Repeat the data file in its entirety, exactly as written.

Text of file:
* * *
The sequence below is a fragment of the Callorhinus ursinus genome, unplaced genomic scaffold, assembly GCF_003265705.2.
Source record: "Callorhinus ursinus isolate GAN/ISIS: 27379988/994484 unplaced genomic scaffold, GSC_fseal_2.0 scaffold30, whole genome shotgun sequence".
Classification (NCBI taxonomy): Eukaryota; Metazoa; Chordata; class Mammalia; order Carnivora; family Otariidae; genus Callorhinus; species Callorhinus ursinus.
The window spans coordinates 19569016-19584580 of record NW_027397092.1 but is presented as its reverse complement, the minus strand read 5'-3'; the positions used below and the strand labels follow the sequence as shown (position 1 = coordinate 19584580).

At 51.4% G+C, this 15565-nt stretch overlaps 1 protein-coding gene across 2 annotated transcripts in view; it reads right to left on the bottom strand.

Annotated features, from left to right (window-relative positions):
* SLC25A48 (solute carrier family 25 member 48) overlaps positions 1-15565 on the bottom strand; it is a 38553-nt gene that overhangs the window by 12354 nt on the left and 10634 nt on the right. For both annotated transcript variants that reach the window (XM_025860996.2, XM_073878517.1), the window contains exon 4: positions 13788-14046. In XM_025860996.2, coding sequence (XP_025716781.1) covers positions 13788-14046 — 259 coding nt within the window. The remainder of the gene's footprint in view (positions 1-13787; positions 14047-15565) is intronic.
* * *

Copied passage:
The sequence below is a fragment of the Callorhinus ursinus genome, unplaced genomic scaffold, assembly GCF_003265705.2.
Source record: "Callorhinus ursinus isolate GAN/ISIS: 27379988/994484 unplaced genomic scaffold, GSC_fseal_2.0 scaffold30, whole genome shotgun sequence".
Classification (NCBI taxonomy): Eukaryota; Metazoa; Chordata; class Mammalia; order Carnivora; family Otariidae; genus Callorhinus; species Callorhinus ursinus.
The window spans coordinates 19569016-19584580 of record NW_027397092.1 but is presented as its reverse complement, the minus strand read 5'-3'; the positions used below and the strand labels follow the sequence as shown (position 1 = coordinate 19584580).

At 51.4% G+C, this 15565-nt stretch overlaps 1 protein-coding gene across 2 annotated transcripts in view; it reads right to left on the bottom strand.

Annotated features, from left to right (window-relative positions):
* SLC25A48 (solute carrier family 25 member 48) overlaps positions 1-15565 on the bottom strand; it is a 38553-nt gene that overhangs the window by 12354 nt on the left and 10634 nt on the right. For both annotated transcript variants that reach the window (XM_025860996.2, XM_073878517.1), the window contains exon 4: positions 13788-14046. In XM_025860996.2, coding sequence (XP_025716781.1) covers positions 13788-14046 — 259 coding nt within the window. The remainder of the gene's footprint in view (positions 1-13787; positions 14047-15565) is intronic.